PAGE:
Skip to main content

Automated electronic tolls to equalize street speeds



In 1998, the nation of Singapore adopted a system entitled Electronic Road Pricing in order to combat congestion in the central city’s busiest districts. Motorists wanting to enter the districts would have to install boxes in their vehicles that communicate with the toll stations upon entering, which would then charge the card inserted into the box. The system is “open road”, meaning drivers do not slow down to pay, meaning the system avoids some of the bottlenecking associated with traditional toll booths. The toll itself varies based on the congestion of the city, going up at peak times and lowering in dead hours. Wide scale changes do not occur in real time, rather, the city transit authority reviews the quarterly traffic data and makes a decision to raise or lower the rates. The article above was written by consultants and government staff, extolling the success of the plan five years after its implementation. There have been some complaints about the system, though, from citizens who feel it causes strain on roads without tolls and costs too much money for commuters.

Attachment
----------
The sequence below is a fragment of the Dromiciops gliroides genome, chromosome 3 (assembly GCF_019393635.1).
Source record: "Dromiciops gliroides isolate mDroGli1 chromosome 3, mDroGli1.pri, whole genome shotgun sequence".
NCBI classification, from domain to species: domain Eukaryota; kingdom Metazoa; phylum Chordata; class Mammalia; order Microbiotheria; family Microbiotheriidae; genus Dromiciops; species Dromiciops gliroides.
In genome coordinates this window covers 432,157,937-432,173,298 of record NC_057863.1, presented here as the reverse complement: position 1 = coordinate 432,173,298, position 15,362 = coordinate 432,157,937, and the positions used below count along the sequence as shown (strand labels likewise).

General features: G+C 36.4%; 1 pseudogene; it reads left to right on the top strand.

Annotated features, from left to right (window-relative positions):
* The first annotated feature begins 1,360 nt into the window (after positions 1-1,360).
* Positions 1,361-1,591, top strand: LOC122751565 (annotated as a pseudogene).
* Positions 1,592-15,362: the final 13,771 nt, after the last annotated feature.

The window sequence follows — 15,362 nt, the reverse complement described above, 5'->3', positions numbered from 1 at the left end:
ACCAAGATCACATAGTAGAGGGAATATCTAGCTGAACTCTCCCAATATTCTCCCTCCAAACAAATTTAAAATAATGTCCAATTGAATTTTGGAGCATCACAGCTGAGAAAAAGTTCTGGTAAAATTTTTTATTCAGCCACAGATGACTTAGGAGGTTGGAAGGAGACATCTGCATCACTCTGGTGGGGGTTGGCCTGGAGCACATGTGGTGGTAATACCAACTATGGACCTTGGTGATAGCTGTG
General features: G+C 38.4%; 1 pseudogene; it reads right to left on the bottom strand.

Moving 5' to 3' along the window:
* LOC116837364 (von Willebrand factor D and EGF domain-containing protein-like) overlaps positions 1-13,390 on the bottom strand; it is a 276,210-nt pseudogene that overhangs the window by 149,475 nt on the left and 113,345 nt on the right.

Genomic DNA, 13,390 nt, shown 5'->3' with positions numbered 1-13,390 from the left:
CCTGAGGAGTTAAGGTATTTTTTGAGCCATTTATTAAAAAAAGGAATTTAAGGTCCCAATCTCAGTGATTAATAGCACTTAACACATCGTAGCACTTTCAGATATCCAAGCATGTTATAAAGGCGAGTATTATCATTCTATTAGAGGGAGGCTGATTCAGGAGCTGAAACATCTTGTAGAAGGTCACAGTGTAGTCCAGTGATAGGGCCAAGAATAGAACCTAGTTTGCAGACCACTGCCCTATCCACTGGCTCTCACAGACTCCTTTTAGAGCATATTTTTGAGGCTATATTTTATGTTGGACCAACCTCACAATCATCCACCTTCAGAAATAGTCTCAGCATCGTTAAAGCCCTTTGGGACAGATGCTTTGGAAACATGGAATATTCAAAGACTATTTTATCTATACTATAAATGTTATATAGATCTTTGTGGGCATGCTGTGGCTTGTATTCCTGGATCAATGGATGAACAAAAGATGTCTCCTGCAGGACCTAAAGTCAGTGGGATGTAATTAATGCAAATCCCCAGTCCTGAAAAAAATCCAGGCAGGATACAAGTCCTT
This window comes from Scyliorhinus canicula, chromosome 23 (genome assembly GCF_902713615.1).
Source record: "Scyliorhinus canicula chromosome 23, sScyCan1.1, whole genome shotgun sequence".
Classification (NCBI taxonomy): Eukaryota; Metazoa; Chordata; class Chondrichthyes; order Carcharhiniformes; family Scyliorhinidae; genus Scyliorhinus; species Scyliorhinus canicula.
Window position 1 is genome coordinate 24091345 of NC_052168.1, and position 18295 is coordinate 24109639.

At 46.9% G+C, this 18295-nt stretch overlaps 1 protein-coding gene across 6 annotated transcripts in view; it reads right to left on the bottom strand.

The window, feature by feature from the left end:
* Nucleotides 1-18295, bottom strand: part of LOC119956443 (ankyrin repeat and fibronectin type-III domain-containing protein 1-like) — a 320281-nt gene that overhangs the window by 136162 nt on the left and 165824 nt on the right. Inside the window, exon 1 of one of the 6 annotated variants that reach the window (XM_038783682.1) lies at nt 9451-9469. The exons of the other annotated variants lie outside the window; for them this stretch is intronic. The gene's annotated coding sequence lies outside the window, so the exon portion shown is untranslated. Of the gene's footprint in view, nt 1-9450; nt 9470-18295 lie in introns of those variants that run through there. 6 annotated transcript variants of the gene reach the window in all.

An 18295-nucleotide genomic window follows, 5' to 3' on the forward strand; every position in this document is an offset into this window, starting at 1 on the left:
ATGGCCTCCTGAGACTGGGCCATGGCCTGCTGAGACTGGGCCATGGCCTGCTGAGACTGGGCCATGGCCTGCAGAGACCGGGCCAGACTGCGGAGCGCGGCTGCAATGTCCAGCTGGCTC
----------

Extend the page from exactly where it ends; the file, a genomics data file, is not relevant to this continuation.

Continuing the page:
The concept of tolling motorists based on congestion was discussed in class in the context of encouraging equal road use with tolls and subsidies. There are two locations commuters wish to go between: the outer parts of the city and the city center. There are many different routes between the two places, some faster than others. Originally, the commuters crowded the highest capacity roads and underutilized the side streets. Electronic Road Pricing is the congestion control writ large, with the government trying to use tolls to shuffle travelers from cars to public transit, from principal routes to side streets, and from rush hours to off-peak times. Like the example given in class, by charging motorists for the privilege of taking the fastest routes, less-used routes become more popular and the total travel time is reduced for everyone. By adjusting the price for different times of day, the government is able to account for many usage levels. This also encourages motorists to visit the city at less-common times and visit less-traveled neighborhoods. However, the complaints from citizens show that real-life traffic flow is not so easy to control, nor are optimal routes the best for everyone.


Leave a Reply

Blogging Calendar

September 2014
« Aug   Oct »